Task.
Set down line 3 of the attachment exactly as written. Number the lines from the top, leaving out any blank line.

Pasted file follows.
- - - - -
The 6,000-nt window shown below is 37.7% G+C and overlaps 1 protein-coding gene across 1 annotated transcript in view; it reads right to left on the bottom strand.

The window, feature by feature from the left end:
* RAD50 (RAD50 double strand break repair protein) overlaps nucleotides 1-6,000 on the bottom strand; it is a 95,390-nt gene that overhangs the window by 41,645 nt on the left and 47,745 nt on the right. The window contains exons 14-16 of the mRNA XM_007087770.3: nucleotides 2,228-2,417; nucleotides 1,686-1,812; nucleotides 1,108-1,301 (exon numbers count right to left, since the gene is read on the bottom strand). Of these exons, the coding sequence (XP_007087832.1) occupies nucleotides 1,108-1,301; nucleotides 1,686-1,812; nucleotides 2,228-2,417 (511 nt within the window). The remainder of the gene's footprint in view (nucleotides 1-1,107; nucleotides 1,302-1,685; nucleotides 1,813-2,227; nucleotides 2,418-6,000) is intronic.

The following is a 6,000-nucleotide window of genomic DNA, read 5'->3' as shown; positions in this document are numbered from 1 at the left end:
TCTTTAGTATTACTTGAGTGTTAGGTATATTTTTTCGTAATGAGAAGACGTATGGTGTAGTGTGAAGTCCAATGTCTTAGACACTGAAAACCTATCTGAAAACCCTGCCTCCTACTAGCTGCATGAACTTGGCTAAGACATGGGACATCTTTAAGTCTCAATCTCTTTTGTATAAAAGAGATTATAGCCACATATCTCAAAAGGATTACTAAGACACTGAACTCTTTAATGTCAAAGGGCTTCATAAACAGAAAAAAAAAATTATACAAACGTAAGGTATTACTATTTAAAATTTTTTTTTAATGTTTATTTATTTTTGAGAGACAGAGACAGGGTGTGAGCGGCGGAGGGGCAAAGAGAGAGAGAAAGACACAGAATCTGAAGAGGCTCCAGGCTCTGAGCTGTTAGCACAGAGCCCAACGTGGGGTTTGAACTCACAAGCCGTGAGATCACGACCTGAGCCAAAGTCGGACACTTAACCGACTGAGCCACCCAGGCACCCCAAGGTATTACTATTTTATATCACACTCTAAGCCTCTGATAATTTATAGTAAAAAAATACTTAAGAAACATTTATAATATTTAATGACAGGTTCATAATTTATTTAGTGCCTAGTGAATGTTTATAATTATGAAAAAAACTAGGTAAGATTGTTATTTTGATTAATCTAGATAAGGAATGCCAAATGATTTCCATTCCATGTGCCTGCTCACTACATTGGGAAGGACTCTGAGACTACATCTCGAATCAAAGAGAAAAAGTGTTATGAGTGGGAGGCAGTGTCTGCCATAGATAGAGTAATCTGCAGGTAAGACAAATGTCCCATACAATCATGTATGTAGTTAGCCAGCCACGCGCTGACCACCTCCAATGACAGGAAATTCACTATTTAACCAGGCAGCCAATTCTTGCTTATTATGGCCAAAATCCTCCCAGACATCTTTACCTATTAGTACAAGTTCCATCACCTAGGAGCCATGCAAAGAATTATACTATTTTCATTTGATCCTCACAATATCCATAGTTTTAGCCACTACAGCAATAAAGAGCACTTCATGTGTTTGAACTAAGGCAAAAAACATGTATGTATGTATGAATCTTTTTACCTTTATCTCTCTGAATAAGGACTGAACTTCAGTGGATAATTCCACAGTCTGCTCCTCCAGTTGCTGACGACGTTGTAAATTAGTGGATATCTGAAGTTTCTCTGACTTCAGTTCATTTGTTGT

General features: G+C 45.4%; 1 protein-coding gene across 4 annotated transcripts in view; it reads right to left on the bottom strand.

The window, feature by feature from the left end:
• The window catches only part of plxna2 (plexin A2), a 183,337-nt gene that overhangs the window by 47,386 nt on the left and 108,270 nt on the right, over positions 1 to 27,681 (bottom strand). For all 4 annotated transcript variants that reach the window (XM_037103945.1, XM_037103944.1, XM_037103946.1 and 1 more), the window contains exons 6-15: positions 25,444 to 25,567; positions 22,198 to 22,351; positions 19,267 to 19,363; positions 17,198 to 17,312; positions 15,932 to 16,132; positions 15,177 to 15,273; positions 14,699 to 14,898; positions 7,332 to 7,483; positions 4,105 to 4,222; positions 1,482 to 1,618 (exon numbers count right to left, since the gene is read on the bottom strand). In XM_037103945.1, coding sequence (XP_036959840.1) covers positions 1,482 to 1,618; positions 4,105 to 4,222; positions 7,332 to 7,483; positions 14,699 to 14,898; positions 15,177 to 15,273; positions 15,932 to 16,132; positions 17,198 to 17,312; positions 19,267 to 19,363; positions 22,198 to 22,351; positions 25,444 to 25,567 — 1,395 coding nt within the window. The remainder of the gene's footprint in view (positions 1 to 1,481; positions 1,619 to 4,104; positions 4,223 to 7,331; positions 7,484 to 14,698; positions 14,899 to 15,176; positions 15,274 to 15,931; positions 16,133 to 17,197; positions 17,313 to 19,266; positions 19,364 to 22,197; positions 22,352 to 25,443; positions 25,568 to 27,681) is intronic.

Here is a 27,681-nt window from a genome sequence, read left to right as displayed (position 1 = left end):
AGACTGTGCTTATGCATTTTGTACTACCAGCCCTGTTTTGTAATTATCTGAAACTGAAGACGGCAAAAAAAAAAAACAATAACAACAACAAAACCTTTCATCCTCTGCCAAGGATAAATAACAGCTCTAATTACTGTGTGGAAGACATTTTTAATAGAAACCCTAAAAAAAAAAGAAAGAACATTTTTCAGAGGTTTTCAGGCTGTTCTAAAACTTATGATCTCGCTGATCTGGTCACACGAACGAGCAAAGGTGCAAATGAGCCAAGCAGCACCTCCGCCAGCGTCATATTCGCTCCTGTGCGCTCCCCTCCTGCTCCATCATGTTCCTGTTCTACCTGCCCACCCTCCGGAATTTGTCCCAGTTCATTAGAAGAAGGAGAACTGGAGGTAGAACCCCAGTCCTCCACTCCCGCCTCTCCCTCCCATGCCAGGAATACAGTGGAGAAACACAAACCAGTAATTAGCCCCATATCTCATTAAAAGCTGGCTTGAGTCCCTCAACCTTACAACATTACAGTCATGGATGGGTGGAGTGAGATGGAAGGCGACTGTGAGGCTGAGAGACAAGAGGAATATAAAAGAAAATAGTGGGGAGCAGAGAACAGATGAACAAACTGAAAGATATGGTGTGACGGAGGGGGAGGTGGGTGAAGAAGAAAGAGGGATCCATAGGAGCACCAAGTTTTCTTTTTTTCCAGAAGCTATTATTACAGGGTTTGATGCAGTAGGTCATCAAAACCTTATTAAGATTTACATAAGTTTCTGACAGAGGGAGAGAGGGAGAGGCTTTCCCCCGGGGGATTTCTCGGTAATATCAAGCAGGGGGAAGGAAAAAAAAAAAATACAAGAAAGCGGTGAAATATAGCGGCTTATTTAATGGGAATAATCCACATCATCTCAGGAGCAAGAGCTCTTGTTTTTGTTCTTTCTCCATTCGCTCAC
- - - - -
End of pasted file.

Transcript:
* RAD50 (RAD50 double strand break repair protein) overlaps nucleotides 1-6,000 on the bottom strand; it is a 95,390-nt gene that overhangs the window by 41,645 nt on the left and 47,745 nt on the right. The window contains exons 14-16 of the mRNA XM_007087770.3: nucleotides 2,228-2,417; nucleotides 1,686-1,812; nucleotides 1,108-1,301 (exon numbers count right to left, since the gene is read on the bottom strand). Of these exons, the coding sequence (XP_007087832.1) occupies nucleotides 1,108-1,301; nucleotides 1,686-1,812; nucleotides 2,228-2,417 (511 nt within the window). The remainder of the gene's footprint in view (nucleotides 1-1,107; nucleotides 1,302-1,685; nucleotides 1,813-2,227; nucleotides 2,418-6,000) is intronic.